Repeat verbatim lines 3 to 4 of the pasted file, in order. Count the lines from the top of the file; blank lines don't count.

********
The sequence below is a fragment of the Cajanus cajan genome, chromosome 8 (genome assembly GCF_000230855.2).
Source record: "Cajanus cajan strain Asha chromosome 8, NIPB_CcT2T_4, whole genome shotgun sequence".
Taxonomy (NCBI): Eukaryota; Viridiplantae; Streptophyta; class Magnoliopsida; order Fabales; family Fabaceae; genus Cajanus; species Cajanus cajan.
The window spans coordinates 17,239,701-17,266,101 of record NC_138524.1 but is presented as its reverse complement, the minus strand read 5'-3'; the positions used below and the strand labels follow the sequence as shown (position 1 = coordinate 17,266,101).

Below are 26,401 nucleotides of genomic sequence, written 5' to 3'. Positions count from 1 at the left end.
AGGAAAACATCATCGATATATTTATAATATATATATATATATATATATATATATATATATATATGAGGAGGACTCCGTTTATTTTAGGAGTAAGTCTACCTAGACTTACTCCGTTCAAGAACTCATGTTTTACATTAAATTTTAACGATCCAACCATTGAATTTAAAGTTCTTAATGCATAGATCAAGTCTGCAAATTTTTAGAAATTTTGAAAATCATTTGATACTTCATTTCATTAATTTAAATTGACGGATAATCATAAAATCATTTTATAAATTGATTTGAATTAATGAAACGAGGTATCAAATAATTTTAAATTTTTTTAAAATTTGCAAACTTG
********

Taxonomy (NCBI): Eukaryota; Viridiplantae; Streptophyta; class Magnoliopsida; order Fabales; family Fabaceae; genus Cajanus; species Cajanus cajan.
The window spans coordinates 17,239,701-17,266,101 of record NC_138524.1 but is presented as its reverse complement, the minus strand read 5'-3'; the positions used below and the strand labels follow the sequence as shown (position 1 = coordinate 17,266,101).